As applied to this bearing type, the invention involved first the preparation of a combustible powder mixture capable of undergoing micro-pyretic synthesis. The combustible powder mixture comprises at least one bearing component powder, at least one combustible material powder, and a powder containing molybdenum sulfide.
The bearing component material may be selected from any appropriate material used for the production of such bearings, including, for instance material such as copper, nickel, chromium, iron, aluminum, and mixtures and alloys thereof, such as bronze, superalloys, etc. and mixtures thereof.
As in the previous embodiments in the invention, the combustible material powder may be any material appropriate for the initiation and propagation of a micro-pyretic synthesis such as, for example, a mixture of titanium and boron.
In a preferred embodiment, the combustible powder mixture comprises about 40% to about 70% copper or nickel mixed with from about 20% to 45% of fine molybdenum sulfide powders and from about 10% to about 15% of a mixture of titanium and boron powder.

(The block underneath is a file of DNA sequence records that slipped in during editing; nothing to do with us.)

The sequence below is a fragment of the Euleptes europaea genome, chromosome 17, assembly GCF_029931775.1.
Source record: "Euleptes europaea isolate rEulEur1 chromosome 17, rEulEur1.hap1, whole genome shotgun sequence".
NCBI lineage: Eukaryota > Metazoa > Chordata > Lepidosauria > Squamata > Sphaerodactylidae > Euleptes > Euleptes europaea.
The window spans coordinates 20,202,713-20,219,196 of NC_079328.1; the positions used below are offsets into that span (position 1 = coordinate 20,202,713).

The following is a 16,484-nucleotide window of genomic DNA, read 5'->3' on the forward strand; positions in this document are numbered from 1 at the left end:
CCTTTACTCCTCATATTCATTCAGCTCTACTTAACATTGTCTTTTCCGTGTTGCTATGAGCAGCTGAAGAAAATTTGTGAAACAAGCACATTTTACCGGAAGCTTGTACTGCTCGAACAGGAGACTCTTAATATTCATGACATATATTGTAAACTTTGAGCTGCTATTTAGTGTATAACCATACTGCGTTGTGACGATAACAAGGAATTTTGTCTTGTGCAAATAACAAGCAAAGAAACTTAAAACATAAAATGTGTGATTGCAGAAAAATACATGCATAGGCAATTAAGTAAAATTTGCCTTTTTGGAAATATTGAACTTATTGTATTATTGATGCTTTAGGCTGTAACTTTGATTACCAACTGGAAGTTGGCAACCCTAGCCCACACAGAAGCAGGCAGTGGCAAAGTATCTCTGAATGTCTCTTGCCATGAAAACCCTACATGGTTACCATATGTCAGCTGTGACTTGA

The combustible powder mixture is then compacted to any desired shape of the bearing to be formed.
After the ejection from the die, the compacted material is then ignited, such as by a torch or arc, low flame system, laser, etc., to initiate a controlled micro-pyretic front in the material.
For instance, a product resulting from the preferred embodiment described above is a composite having TiB/TiB2 and MoS2 dispersed through out a matrix of mainly copper or nickel or a copper-nickel alloy. This unique material has a low sliding friction due to the abundance of fine dispersed MoS2 particles. Also the material has high temperature bearing strength due to the presence of hard TiB/TiB2 phases. It also has considerable toughness due to ductile matrix phases enhanced by compositing. The compositing also provides high creep and scoring resistance, thus making this material a promising new candidate for high temperature bearing applications.
All of the above processes may be done in air or under controlled atmosphere. The surface finish is better when done in an atmosphere of flowing Argon gas.
After the process, further vacuum impregnation of molydisulfide, graphite or oil may be carried out as is the standard practice.
FIG. 1 is a photomicrograph of a composition prepared in accordance with one embodiment of the invention.
FIG. 2 is a photomicrograph of a composition prepared in accordance with one embodiment of the invention.
FIG. 3 is a photomicrograph of a composition prePared in accordance with one embodiment of the invention.
FIG. 4 is a schematic showing a layered composite babbit bearing in accordance with one embodiment of the invention.